Moreover, malpractice payouts in New York State continue to be far out of proportion to the rest of country.  For example, a recently released report by Diederich Healthcare showed that once again New York State had by far and away the highest number cumulative medical liability payouts ($711,718,250), nearly two times greater than the state with the next highest amounts, Pennsylvania ($374,018,550), and far exceeding states such as California ($263,874,600) and Florida ($248,911,150).    At the same time, New York had by far and away the highest per-capita medical liability payments in the country, far exceeding the second highest state Massachusetts by nearly 20%, the third highest state Pennsylvania by 23%, and the fourth highest state New Jersey by 26%.   Remarkably, it was more than 500% more than California!

It is little wonder that a recent analysis from the website WalletHub listed New York as the worst state in the country in which to practice medicine, in large part due to its overwhelming liability exposure as compared to other states in the country.

At the same time physicians face these exorbitant costs, health plans continue to reduce payments to physicians by inappropriately denying, delaying and reducing payment for needed care.   Exacerbating these problems are the increasingly large patient balances that are accruing as a result of a significant increase in the use of high deductible health insurance plans.   At the same time, physicians face substantial new costs as a significant component of their revenue base will be conditioned on participation in often unwieldy value-based payment schemes both in Medicare and in Medicaid, including the need to invest tens of thousands of dollars to implement electronic medical record systems.    When factoring all these problems together, it is no surprise that regions all across New York State are beginning to see shortages in several specialties, according to reports issued by the Center for Health Workforce Studies.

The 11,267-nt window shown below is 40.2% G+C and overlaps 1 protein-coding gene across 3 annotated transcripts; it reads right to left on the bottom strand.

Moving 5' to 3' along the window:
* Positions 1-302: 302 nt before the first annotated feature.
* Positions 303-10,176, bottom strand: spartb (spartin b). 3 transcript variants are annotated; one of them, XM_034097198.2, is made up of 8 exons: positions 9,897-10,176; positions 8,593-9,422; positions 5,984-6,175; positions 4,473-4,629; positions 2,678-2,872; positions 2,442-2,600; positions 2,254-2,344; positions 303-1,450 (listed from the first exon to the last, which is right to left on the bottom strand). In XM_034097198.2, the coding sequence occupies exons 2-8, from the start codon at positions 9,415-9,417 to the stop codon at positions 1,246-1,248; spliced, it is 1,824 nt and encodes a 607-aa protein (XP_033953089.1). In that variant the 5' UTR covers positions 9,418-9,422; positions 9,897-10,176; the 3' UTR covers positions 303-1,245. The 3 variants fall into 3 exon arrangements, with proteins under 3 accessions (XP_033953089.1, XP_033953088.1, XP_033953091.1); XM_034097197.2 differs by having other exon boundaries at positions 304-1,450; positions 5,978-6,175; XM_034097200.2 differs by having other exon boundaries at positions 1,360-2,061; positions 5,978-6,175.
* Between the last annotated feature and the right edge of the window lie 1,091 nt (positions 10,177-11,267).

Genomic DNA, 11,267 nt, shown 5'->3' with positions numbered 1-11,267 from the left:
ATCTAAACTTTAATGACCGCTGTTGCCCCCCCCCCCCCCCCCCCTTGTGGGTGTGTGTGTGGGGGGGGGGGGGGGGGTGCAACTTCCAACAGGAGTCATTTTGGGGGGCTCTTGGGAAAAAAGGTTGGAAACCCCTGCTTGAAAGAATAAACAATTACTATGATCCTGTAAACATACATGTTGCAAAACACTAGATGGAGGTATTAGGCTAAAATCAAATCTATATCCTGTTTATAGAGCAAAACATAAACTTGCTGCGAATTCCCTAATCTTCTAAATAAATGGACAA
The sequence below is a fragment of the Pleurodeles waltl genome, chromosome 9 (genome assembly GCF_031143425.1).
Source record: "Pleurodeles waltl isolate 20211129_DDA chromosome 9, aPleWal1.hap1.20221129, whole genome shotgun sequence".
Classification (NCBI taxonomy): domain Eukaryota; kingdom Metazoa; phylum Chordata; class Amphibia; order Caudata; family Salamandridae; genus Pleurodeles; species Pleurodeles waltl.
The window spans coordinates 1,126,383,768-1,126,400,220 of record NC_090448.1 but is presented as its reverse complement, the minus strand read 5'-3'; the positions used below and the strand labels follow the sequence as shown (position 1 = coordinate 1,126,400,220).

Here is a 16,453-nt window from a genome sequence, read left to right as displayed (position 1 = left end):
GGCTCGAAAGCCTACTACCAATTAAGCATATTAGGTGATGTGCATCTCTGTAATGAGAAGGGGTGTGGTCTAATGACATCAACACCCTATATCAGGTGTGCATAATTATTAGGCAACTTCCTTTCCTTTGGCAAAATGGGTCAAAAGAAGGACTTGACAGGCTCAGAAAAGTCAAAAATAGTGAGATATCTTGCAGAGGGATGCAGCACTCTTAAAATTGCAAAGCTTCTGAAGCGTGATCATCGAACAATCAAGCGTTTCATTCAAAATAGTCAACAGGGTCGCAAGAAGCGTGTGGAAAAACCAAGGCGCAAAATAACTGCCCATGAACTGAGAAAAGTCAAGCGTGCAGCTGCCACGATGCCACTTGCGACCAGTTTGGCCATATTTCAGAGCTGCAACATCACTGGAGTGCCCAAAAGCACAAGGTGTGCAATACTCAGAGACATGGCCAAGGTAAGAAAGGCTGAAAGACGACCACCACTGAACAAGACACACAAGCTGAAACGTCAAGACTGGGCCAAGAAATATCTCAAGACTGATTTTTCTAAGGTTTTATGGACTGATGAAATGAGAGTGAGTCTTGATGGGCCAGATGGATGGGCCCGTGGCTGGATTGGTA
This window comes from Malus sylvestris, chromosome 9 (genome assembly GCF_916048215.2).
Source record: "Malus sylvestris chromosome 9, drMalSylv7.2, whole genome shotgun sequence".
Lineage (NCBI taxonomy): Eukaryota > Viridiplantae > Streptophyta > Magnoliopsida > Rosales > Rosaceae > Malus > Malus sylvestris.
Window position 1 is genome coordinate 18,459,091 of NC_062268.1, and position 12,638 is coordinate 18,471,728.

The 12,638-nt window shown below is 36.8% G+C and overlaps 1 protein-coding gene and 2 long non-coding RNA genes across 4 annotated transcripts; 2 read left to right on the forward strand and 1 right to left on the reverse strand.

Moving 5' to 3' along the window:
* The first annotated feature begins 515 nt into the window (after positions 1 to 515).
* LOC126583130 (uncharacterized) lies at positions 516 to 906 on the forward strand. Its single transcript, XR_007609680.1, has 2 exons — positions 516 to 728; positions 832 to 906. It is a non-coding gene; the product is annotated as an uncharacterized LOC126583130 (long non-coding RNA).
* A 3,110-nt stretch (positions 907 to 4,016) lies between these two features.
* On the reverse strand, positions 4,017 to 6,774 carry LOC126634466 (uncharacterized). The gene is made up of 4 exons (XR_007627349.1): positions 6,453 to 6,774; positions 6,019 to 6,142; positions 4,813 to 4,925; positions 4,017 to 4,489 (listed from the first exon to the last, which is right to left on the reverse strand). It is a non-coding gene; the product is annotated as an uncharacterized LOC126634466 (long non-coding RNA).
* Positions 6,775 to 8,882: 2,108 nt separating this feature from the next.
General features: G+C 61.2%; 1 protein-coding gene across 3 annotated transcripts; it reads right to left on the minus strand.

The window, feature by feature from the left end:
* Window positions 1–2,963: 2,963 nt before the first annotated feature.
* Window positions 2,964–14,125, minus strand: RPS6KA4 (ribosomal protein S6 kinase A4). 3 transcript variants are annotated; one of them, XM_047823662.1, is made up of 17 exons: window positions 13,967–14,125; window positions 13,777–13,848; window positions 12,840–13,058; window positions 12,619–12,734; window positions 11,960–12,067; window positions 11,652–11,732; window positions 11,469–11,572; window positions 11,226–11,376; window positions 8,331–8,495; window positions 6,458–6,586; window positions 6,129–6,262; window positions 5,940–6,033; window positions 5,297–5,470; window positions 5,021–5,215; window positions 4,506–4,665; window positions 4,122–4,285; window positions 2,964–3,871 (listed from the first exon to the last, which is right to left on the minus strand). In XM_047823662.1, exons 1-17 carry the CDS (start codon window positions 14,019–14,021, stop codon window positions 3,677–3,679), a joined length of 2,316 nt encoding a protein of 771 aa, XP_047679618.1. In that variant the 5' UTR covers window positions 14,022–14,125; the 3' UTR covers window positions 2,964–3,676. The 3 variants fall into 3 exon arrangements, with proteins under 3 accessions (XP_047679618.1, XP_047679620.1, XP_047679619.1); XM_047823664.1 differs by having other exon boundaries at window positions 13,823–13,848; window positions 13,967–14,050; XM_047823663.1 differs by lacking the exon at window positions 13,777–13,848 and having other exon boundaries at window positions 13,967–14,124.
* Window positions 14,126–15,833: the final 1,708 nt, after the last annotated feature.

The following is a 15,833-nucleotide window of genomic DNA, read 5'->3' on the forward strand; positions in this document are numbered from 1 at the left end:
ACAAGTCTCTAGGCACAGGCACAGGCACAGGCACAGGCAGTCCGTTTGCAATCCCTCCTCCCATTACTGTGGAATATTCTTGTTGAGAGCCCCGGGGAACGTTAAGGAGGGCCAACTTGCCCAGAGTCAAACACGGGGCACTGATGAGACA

Proponents of this measure argue that many other states have incorporated such “date of discovery” exceptions into their statutes of limitation for medical liability actions.  However, many of these states have also included a far shorter outside limit to bring these actions than the 10 year period of time proposed in this legislation.  Furthermore, the vast majority of these states with “date of discovery” rules also have enacted caps on non-economic damages in medical liability actions, thereby significantly offsetting the enormous costs of this provision.  Moreover, those states that have “date of discovery” rules, but no caps on damages, include Alabama, Delaware, Iowa, Kentucky, Rhode Island, Vermont and Wyoming, where physicians pay far less in medical liability insurance premiums than those paid by physicians in New York City, Long Island and the Hudson Valley.  

We reiterate that enacting this one sided legislation without enacting corresponding reforms to bring down the exorbitant cost of liability insurance would have drastic consequences on New York’s health care system.  We need liability cost decreases, not increases! 

We need comprehensive liability reform to preserve access to care for patients, not one-sided proposals that would further reduce access through imposition of unsustainable new costs!

Based on the foregoing, MSSNY urges that this legislation be defeated.  

                                                                           Respectfully Submitted,

                                                       MSSNY DIVISION OF GOVERNMENTAL  AFFAIRS


MMA - Oppose